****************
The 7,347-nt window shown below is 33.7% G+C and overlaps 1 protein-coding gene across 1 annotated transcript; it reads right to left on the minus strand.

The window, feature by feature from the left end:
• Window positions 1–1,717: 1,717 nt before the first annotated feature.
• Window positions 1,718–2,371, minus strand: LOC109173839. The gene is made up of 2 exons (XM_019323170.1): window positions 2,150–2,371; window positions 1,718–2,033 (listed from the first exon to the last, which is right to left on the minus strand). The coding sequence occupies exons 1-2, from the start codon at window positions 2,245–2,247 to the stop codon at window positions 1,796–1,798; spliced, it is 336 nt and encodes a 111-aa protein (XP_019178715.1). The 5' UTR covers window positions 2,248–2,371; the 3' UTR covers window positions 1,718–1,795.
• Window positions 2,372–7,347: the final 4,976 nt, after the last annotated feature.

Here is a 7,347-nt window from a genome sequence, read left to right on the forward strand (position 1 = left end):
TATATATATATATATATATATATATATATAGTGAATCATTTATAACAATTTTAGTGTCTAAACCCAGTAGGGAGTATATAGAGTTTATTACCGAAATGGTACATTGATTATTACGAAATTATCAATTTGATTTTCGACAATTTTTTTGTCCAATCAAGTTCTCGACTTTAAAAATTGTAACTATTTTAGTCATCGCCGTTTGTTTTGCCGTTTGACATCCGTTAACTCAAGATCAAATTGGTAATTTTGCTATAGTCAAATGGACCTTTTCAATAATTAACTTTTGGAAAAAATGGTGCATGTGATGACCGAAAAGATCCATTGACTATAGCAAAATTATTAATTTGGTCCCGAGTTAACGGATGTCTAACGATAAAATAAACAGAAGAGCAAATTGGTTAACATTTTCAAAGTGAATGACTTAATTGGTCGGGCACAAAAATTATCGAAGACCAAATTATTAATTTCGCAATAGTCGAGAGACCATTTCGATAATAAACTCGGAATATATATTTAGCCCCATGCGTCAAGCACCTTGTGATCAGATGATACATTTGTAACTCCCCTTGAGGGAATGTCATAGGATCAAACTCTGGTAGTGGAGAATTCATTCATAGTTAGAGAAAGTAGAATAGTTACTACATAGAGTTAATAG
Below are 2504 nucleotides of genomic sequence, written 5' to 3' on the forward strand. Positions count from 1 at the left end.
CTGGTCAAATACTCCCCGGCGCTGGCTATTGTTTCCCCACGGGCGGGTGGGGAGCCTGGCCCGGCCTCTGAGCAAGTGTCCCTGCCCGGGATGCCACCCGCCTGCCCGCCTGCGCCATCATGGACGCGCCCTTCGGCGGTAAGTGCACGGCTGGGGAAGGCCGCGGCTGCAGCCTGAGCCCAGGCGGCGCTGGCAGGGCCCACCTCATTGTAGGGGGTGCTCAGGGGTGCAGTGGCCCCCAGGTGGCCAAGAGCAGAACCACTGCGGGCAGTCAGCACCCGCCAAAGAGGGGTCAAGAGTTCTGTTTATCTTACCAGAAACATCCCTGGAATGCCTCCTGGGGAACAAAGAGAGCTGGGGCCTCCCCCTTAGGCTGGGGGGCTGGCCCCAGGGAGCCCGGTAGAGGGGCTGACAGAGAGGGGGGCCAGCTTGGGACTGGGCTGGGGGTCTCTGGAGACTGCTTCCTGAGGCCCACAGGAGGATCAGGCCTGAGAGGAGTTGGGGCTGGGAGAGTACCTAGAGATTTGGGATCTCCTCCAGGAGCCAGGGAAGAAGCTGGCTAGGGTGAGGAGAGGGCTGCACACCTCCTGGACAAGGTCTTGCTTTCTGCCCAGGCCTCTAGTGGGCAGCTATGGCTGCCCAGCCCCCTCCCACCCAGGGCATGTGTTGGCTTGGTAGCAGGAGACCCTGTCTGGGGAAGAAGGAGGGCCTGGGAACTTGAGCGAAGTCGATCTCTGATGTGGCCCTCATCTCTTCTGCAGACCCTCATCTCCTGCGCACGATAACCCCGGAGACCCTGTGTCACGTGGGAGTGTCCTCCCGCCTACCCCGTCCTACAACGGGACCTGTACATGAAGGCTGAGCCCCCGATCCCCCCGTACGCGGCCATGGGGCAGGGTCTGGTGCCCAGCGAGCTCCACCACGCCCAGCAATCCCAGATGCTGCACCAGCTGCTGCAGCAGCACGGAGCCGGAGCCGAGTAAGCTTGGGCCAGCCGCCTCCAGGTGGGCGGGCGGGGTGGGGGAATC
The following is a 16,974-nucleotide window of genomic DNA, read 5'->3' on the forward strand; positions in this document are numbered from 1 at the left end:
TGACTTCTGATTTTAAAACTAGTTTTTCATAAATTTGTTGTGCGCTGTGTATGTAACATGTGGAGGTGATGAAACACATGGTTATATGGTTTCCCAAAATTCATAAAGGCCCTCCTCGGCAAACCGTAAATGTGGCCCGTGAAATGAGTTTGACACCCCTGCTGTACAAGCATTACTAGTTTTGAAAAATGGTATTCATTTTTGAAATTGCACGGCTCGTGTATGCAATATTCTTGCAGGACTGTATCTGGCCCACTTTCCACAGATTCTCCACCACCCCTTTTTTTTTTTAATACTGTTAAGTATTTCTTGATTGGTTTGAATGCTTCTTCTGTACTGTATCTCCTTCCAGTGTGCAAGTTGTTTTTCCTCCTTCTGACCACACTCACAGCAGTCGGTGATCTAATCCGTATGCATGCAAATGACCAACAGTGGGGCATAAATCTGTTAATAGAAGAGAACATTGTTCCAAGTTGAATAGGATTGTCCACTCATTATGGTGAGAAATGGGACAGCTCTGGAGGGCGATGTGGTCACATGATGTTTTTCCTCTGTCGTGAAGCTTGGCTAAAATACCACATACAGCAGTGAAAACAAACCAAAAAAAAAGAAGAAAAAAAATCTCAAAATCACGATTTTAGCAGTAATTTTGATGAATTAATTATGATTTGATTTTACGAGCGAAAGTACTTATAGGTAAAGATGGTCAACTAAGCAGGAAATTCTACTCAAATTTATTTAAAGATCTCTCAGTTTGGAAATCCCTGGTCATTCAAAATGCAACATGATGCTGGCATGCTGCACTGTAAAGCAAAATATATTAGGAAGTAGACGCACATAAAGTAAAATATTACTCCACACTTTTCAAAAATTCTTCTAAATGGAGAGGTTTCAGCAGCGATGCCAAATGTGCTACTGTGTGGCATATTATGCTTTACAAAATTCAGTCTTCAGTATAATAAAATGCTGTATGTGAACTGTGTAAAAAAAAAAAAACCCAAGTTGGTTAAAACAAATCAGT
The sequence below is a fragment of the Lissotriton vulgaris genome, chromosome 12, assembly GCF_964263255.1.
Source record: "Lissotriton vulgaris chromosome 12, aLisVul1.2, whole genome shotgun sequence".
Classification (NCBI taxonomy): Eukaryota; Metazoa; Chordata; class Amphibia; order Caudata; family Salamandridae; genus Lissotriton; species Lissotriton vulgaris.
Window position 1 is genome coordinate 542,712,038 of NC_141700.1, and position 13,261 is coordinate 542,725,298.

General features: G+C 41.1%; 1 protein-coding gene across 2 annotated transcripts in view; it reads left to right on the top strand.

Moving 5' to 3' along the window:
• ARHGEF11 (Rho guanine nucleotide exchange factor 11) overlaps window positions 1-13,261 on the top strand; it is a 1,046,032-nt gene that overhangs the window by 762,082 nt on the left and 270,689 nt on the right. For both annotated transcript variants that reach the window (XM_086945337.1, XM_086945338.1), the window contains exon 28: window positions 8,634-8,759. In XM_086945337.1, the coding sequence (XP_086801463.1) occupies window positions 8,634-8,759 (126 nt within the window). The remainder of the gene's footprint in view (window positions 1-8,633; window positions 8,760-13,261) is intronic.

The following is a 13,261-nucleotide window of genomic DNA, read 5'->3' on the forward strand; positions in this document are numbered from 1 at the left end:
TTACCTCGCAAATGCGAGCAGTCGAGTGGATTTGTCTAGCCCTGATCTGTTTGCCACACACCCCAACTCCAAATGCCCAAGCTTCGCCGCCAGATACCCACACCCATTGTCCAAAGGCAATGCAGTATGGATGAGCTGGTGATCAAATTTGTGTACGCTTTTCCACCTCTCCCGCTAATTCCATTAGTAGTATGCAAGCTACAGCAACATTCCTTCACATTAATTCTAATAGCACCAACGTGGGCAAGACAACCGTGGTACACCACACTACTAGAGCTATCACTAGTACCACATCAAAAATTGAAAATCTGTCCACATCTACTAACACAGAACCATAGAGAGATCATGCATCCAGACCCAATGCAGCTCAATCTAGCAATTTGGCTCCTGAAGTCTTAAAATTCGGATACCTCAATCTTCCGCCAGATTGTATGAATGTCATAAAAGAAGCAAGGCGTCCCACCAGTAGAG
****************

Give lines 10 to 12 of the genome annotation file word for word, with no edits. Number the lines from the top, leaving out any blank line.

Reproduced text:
The following is a 16,974-nucleotide window of genomic DNA, read 5'->3' on the forward strand; positions in this document are numbered from 1 at the left end:
TGACTTCTGATTTTAAAACTAGTTTTTCATAAATTTGTTGTGCGCTGTGTATGTAACATGTGGAGGTGATGAAACACATGGTTATATGGTTTCCCAAAATTCATAAAGGCCCTCCTCGGCAAACCGTAAATGTGGCCCGTGAAATGAGTTTGACACCCCTGCTGTACAAGCATTACTAGTTTTGAAAAATGGTATTCATTTTTGAAATTGCACGGCTCGTGTATGCAATATTCTTGCAGGACTGTATCTGGCCCACTTTCCACAGATTCTCCACCACCCCTTTTTTTTTTTAATACTGTTAAGTATTTCTTGATTGGTTTGAATGCTTCTTCTGTACTGTATCTCCTTCCAGTGTGCAAGTTGTTTTTCCTCCTTCTGACCACACTCACAGCAGTCGGTGATCTAATCCGTATGCATGCAAATGACCAACAGTGGGGCATAAATCTGTTAATAGAAGAGAACATTGTTCCAAGTTGAATAGGATTGTCCACTCATTATGGTGAGAAATGGGACAGCTCTGGAGGGCGATGTGGTCACATGATGTTTTTCCTCTGTCGTGAAGCTTGGCTAAAATACCACATACAGCAGTGAAAACAAACCAAAAAAAAAGAAGAAAAAAAATCTCAAAATCACGATTTTAGCAGTAATTTTGATGAATTAATTATGATTTGATTTTACGAGCGAAAGTACTTATAGGTAAAGATGGTCAACTAAGCAGGAAATTCTACTCAAATTTATTTAAAGATCTCTCAGTTTGGAAATCCCTGGTCATTCAAAATGCAACATGATGCTGGCATGCTGCACTGTAAAGCAAAATATATTAGGAAGTAGACGCACATAAAGTAAAATATTACTCCACACTTTTCAAAAATTCTTCTAAATGGAGAGGTTTCAGCAGCGATGCCAAATGTGCTACTGTGTGGCATATTATGCTTTACAAAATTCAGTCTTCAGTATAATAAAATGCTGTATGTGAACTGTGTAAAAAAAAAAAAACCCAAGTTGGTTAAAACAAATCAGT
The sequence below is a fragment of the Lissotriton vulgaris genome, chromosome 12, assembly GCF_964263255.1.